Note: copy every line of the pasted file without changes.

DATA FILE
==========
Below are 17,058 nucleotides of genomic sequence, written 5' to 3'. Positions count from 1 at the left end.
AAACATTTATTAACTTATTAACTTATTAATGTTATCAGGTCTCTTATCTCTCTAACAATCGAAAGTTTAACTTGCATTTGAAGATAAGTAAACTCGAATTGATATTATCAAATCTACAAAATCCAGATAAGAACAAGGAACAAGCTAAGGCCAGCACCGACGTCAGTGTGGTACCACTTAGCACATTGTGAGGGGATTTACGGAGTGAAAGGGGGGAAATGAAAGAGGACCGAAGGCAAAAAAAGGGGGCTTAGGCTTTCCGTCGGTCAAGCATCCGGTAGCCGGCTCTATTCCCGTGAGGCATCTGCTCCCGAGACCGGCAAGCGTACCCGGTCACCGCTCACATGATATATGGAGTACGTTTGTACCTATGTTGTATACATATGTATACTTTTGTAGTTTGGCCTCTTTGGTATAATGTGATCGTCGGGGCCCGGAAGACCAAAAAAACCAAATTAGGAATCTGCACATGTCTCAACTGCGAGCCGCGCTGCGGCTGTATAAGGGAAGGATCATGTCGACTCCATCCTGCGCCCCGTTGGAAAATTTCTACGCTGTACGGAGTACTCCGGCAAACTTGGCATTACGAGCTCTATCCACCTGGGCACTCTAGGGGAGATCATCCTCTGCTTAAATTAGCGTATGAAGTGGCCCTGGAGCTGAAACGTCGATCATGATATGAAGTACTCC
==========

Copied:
Below are 17,058 nucleotides of genomic sequence, written 5' to 3'. Positions count from 1 at the left end.
AAACATTTATTAACTTATTAACTTATTAATGTTATCAGGTCTCTTATCTCTCTAACAATCGAAAGTTTAACTTGCATTTGAAGATAAGTAAACTCGAATTGATATTATCAAATCTACAAAATCCAGATAAGAACAAGGAACAAGCTAAGGCCAGCACCGACGTCAGTGTGGTACCACTTAGCACATTGTGAGGGGATTTACGGAGTGAAAGGGGGGAAATGAAAGAGGACCGAAGGCAAAAAAAGGGGGCTTAGGCTTTCCGTCGGTCAAGCATCCGGTAGCCGGCTCTATTCCCGTGAGGCATCTGCTCCCGAGACCGGCAAGCGTACCCGGTCACCGCTCACATGATATATGGAGTACGTTTGTACCTATGTTGTATACATATGTATACTTTTGTAGTTTGGCCTCTTTGGTATAATGTGATCGTCGGGGCCCGGAAGACCAAAAAAACCAAATTAGGAATCTGCACATGTCTCAACTGCGAGCCGCGCTGCGGCTGTATAAGGGAAGGATCATGTCGACTCCATCCTGCGCCCCGTTGGAAAATTTCTACGCTGTACGGAGTACTCCGGCAAACTTGGCATTACGAGCTCTATCCACCTGGGCACTCTAGGGGAGATCATCCTCTGCTTAAATTAGCGTATGAAGTGGCCCTGGAGCTGAAACGTCGATCATGATATGAAGTACTCC